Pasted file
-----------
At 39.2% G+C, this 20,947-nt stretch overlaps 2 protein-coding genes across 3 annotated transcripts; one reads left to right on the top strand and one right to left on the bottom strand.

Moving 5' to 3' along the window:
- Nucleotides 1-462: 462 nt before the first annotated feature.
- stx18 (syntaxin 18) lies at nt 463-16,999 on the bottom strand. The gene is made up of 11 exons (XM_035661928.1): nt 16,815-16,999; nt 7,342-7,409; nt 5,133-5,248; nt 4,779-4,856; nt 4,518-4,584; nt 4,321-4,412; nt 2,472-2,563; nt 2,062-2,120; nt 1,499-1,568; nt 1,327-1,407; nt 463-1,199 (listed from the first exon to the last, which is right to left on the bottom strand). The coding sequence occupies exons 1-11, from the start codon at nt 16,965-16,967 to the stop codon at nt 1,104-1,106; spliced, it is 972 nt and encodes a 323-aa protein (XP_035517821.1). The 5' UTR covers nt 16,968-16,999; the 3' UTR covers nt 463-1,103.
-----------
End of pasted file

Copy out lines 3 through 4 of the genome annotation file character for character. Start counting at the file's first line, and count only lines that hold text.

- Nucleotides 1-462: 462 nt before the first annotated feature.
- stx18 (syntaxin 18) lies at nt 463-16,999 on the bottom strand. The gene is made up of 11 exons (XM_035661928.1): nt 16,815-16,999; nt 7,342-7,409; nt 5,133-5,248; nt 4,779-4,856; nt 4,518-4,584; nt 4,321-4,412; nt 2,472-2,563; nt 2,062-2,120; nt 1,499-1,568; nt 1,327-1,407; nt 463-1,199 (listed from the first exon to the last, which is right to left on the bottom strand). The coding sequence occupies exons 1-11, from the start codon at nt 16,965-16,967 to the stop codon at nt 1,104-1,106; spliced, it is 972 nt and encodes a 323-aa protein (XP_035517821.1). The 5' UTR covers nt 16,968-16,999; the 3' UTR covers nt 463-1,103.